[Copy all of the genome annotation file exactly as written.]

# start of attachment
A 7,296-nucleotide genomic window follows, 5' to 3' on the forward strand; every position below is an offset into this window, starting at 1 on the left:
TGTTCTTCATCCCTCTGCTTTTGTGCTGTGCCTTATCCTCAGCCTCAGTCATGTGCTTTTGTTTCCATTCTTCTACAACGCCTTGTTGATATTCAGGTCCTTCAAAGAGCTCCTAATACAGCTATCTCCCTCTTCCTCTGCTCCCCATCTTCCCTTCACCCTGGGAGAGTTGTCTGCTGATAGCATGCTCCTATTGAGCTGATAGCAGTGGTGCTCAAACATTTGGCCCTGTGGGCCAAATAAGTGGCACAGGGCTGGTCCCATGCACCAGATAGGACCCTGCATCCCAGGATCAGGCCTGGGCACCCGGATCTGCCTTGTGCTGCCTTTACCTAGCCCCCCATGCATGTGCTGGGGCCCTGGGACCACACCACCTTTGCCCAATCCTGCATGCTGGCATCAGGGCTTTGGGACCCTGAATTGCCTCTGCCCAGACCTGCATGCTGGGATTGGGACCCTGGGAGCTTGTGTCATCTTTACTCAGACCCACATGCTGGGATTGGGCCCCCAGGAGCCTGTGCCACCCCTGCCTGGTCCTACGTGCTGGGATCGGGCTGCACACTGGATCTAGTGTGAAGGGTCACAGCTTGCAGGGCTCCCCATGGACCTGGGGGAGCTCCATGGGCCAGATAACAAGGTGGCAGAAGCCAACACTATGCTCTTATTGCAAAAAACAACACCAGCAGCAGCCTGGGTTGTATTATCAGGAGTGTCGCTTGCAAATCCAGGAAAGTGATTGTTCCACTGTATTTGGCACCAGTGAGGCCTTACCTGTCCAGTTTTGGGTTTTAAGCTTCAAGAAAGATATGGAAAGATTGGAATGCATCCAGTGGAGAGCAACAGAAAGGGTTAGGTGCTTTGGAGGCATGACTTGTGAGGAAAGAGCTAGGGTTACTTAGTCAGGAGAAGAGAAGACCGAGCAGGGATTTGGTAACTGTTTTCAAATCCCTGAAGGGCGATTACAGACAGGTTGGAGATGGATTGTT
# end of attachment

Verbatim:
A 7,296-nucleotide genomic window follows, 5' to 3' on the forward strand; every position below is an offset into this window, starting at 1 on the left:
TGTTCTTCATCCCTCTGCTTTTGTGCTGTGCCTTATCCTCAGCCTCAGTCATGTGCTTTTGTTTCCATTCTTCTACAACGCCTTGTTGATATTCAGGTCCTTCAAAGAGCTCCTAATACAGCTATCTCCCTCTTCCTCTGCTCCCCATCTTCCCTTCACCCTGGGAGAGTTGTCTGCTGATAGCATGCTCCTATTGAGCTGATAGCAGTGGTGCTCAAACATTTGGCCCTGTGGGCCAAATAAGTGGCACAGGGCTGGTCCCATGCACCAGATAGGACCCTGCATCCCAGGATCAGGCCTGGGCACCCGGATCTGCCTTGTGCTGCCTTTACCTAGCCCCCCATGCATGTGCTGGGGCCCTGGGACCACACCACCTTTGCCCAATCCTGCATGCTGGCATCAGGGCTTTGGGACCCTGAATTGCCTCTGCCCAGACCTGCATGCTGGGATTGGGACCCTGGGAGCTTGTGTCATCTTTACTCAGACCCACATGCTGGGATTGGGCCCCCAGGAGCCTGTGCCACCCCTGCCTGGTCCTACGTGCTGGGATCGGGCTGCACACTGGATCTAGTGTGAAGGGTCACAGCTTGCAGGGCTCCCCATGGACCTGGGGGAGCTCCATGGGCCAGATAACAAGGTGGCAGAAGCCAACACTATGCTCTTATTGCAAAAAACAACACCAGCAGCAGCCTGGGTTGTATTATCAGGAGTGTCGCTTGCAAATCCAGGAAAGTGATTGTTCCACTGTATTTGGCACCAGTGAGGCCTTACCTGTCCAGTTTTGGGTTTTAAGCTTCAAGAAAGATATGGAAAGATTGGAATGCATCCAGTGGAGAGCAACAGAAAGGGTTAGGTGCTTTGGAGGCATGACTTGTGAGGAAAGAGCTAGGGTTACTTAGTCAGGAGAAGAGAAGACCGAGCAGGGATTTGGTAACTGTTTTCAAATCCCTGAAGGGCGATTACAGACAGGTTGGAGATGGATTGTT